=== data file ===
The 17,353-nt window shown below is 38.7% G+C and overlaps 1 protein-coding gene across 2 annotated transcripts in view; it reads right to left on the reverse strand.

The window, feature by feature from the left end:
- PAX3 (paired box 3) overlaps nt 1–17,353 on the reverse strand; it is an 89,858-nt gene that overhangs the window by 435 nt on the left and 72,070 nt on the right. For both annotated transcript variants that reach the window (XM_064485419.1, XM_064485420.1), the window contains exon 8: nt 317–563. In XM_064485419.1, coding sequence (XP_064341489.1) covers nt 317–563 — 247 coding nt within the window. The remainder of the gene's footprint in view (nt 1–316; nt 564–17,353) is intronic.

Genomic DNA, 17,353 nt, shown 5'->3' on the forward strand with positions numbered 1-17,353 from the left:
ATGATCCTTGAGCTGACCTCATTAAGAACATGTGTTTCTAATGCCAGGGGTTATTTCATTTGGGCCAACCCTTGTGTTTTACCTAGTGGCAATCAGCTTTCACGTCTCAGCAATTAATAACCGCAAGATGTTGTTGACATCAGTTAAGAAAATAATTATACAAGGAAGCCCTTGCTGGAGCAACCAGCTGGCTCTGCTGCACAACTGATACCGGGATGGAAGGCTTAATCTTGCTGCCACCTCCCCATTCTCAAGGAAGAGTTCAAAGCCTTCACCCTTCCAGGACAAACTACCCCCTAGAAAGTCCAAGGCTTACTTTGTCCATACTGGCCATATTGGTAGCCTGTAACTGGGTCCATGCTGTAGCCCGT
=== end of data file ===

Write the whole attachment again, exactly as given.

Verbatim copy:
The 17,353-nt window shown below is 38.7% G+C and overlaps 1 protein-coding gene across 2 annotated transcripts in view; it reads right to left on the reverse strand.

The window, feature by feature from the left end:
- PAX3 (paired box 3) overlaps nt 1–17,353 on the reverse strand; it is an 89,858-nt gene that overhangs the window by 435 nt on the left and 72,070 nt on the right. For both annotated transcript variants that reach the window (XM_064485419.1, XM_064485420.1), the window contains exon 8: nt 317–563. In XM_064485419.1, coding sequence (XP_064341489.1) covers nt 317–563 — 247 coding nt within the window. The remainder of the gene's footprint in view (nt 1–316; nt 564–17,353) is intronic.

Genomic DNA, 17,353 nt, shown 5'->3' on the forward strand with positions numbered 1-17,353 from the left:
ATGATCCTTGAGCTGACCTCATTAAGAACATGTGTTTCTAATGCCAGGGGTTATTTCATTTGGGCCAACCCTTGTGTTTTACCTAGTGGCAATCAGCTTTCACGTCTCAGCAATTAATAACCGCAAGATGTTGTTGACATCAGTTAAGAAAATAATTATACAAGGAAGCCCTTGCTGGAGCAACCAGCTGGCTCTGCTGCACAACTGATACCGGGATGGAAGGCTTAATCTTGCTGCCACCTCCCCATTCTCAAGGAAGAGTTCAAAGCCTTCACCCTTCCAGGACAAACTACCCCCTAGAAAGTCCAAGGCTTACTTTGTCCATACTGGCCATATTGGTAGCCTGTAACTGGGTCCATGCTGTAGCCCGT